The XFX ATI Radeon HD 5870 1024MB graphics card offers good performance and an efficient design.
The ATI Radeon HD 5870 board from ATI actually gave us our first glimpse of the Evergreen line-up that delivered DirectX 11 to the home market. ATI always intended to make a significant splash, unveiling a 2.15 billion transistor leviathan (even the former heavyweight the GeForce GTX 280 offered a comparatively meek 1.4 billion transistors) that delivered stunning amounts of power.
The XFX ATI Radeon HD 5870 1024MB version of the board is relatively light on power given the high levels of performance – its stated maximum board power of 188 Watts is borne out in testing, and is very much below the 215 and 250 watts generated by the GTX 470 and GTX 480.
Almost a year after its launch, the XFX ATI Radeon HD 5870 1024MB has actually gone up in price – due, in part, to a shortage of readily available chips. It now costs £330. The 5870 is a sizeable card, but should fit into most modern cases. Two 6-pin connectors are needed to supply additional power – this is more convenient and widely supported than the 6-pin/8-pin combo of the GTX 480. It’s also a noisy card, though without the loud churning of the higher end nVidia cards.
We weren’t completely blown away by the XFX ATI Radeon HD 5870 1024MB’s figures on paper. However, compared to the apparently weaker 470 and 480, the 5870 begins to look pretty good. Its single gigabyte of GDDR5 RAM seems a little meagre – the 470 and 480 offer 1,280 and 1,536 megabytes respectively – although the memory clock speed of 1.2GHz (4.8GHz effective) is significantly superior. In fact the 5870 is marginally held back by its 256bit memory interface – a rather paltry ingredient in such a high end card – and the 470 and 480 offer 320bit and 384bit interfaces respectively. So despite those high clock speeds, the 5870 finds itself with a memory bandwidth that falls about halfway between the 470 and the 480. There are worse positions to be, though.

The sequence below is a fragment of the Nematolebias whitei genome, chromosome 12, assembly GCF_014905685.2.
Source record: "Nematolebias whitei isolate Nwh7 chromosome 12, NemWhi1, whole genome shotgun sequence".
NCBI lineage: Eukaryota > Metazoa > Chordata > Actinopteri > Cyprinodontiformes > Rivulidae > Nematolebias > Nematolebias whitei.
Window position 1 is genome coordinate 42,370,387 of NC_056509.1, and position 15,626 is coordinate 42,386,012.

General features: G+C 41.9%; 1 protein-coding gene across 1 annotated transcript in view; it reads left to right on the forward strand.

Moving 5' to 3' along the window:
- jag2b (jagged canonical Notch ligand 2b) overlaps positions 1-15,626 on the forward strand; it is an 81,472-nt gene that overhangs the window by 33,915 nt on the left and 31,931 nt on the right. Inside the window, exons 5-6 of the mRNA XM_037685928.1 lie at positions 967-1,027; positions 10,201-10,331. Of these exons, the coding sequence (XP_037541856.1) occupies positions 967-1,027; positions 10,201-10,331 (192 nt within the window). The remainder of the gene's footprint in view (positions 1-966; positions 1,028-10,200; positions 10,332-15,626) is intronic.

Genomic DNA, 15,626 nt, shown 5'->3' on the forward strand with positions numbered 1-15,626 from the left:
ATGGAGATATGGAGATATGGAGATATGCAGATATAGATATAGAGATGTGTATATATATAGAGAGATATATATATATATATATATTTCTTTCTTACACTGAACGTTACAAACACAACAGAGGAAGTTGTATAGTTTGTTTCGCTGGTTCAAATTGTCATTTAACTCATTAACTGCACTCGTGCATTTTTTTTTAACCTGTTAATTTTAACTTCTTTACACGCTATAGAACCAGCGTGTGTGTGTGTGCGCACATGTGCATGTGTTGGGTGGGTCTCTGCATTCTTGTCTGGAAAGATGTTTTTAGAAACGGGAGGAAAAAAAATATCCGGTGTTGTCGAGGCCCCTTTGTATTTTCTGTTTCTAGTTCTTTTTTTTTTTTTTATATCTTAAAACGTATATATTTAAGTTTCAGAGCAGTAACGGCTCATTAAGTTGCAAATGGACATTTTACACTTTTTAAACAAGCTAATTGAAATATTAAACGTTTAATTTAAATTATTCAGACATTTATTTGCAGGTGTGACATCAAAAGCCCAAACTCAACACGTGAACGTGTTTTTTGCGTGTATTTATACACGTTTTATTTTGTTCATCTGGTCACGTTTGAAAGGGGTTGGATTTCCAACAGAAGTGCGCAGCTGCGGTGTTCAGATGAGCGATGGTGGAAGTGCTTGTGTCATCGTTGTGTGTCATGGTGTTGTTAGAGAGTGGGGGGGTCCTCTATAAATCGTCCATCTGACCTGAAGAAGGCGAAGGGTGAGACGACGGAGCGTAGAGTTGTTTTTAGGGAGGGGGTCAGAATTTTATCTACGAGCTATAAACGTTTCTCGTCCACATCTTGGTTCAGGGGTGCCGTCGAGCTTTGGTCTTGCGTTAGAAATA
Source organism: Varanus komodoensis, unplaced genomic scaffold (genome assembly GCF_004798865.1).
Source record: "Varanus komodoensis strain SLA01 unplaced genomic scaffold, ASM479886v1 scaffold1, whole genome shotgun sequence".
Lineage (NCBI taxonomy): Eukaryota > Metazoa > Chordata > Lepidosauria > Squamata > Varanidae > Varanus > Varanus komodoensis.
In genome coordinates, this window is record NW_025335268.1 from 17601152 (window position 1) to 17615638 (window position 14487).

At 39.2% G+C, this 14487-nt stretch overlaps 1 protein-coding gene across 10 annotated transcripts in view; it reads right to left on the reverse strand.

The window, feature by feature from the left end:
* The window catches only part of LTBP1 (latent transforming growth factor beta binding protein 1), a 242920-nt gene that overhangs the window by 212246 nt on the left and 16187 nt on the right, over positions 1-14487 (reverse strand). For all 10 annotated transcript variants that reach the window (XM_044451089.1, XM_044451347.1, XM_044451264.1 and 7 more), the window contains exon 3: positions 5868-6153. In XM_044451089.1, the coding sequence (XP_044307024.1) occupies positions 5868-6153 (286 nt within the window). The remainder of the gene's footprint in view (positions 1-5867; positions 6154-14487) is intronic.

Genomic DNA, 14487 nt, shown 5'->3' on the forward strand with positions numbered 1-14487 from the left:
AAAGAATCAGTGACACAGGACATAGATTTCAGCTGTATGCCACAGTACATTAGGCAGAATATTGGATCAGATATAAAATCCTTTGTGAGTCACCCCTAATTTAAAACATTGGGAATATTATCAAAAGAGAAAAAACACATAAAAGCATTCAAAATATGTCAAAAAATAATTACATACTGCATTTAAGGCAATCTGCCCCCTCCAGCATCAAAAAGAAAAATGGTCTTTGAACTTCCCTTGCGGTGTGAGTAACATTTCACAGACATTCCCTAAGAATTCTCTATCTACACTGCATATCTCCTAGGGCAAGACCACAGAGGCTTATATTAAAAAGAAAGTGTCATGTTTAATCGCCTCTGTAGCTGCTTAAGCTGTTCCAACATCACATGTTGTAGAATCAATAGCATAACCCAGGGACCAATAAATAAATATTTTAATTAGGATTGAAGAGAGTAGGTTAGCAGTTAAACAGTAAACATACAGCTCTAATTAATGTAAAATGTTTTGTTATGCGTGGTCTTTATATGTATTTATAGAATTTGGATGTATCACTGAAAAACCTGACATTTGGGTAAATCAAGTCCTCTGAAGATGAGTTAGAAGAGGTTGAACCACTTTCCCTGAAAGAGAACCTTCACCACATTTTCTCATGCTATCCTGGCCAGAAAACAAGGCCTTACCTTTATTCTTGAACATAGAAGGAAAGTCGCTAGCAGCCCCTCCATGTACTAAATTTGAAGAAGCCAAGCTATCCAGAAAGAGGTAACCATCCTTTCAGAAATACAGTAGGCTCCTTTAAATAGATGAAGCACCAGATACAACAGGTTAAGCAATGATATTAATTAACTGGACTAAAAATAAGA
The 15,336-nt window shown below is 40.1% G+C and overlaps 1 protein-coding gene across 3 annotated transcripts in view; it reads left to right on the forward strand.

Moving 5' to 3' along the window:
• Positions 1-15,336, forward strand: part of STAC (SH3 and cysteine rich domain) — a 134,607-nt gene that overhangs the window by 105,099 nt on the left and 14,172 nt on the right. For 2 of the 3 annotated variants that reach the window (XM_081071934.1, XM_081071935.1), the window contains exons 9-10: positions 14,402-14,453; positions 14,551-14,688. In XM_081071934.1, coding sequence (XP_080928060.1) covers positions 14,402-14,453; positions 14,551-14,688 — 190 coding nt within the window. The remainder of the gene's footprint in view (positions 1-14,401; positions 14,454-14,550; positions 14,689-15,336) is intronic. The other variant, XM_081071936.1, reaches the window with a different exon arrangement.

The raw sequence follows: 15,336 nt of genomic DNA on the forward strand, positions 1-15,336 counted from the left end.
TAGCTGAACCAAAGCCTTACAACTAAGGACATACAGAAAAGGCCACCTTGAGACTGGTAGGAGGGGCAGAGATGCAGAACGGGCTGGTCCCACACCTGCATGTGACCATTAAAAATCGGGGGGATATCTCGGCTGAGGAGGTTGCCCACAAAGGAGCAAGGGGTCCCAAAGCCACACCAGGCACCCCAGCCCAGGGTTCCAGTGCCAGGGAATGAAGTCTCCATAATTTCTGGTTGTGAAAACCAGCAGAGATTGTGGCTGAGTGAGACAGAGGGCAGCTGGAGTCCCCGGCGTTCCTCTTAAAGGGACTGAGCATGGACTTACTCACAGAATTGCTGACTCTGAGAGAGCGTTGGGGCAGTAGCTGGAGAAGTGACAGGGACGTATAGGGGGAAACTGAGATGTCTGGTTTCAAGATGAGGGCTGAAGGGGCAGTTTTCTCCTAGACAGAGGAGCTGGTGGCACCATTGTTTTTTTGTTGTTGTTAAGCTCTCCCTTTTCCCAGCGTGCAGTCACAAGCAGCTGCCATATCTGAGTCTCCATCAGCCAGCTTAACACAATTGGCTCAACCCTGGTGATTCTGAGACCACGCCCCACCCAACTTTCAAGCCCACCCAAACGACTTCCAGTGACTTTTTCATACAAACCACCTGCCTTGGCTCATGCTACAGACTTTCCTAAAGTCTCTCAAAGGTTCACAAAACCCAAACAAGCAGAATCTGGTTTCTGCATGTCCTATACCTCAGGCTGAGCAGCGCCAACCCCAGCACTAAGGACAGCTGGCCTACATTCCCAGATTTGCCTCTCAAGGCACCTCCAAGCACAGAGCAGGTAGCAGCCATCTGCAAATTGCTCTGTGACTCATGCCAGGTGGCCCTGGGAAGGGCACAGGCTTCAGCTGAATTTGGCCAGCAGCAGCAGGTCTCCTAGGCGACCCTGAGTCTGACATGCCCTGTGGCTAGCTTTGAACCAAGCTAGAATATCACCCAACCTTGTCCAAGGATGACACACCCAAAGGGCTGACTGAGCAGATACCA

The XFX ATI Radeon HD 5870 1024MB fares very well on both core clock speed (850MHz) and on stream processors. Its tally of 1600 is over three times that of even the GTX 480. This allows the 5870 to crush its rivals in terms of theoretical floating point performance – notching up 2.72 TFlops rather than the 1.35 of even the GTX 480. It also garners superior figures in its texel performance, thanks to its 80 texture units – the 470 and 480 have just 56 and 60 respectively. However, it falls behind slightly on raster operations.
But a lot of these seeming differences are down to the GTX 470 and 480 approaching specifications in a different way. The XFX ATI Radeon HD 5870 1024MB is clearly the winner on paper, but in real life game testing, it falls a long way behind the GTX 480, sacrificing 6 to 16fps at Aliens vs Predators, and 25 to 27fps at Hawx. admittedly, this lead isn’t much given the high frame rates of the game. It’s closer in Heaven and Crysis, where we saw a difference of 7 to 9fps.
The GTX 470, costing £30 less, puts up a very good showing, finishing within 2 and 3fps of the XFX ATI Radeon HD 5870 1024MB in most resolutions on Aliens vs Predator and Heaven. In BattleForge the difference is generally closer to 4fps, while in Crysis it varies from 2 to 4fps. DirectX 11 performance is good, and this is a card that should be able to handle future games with comfort.
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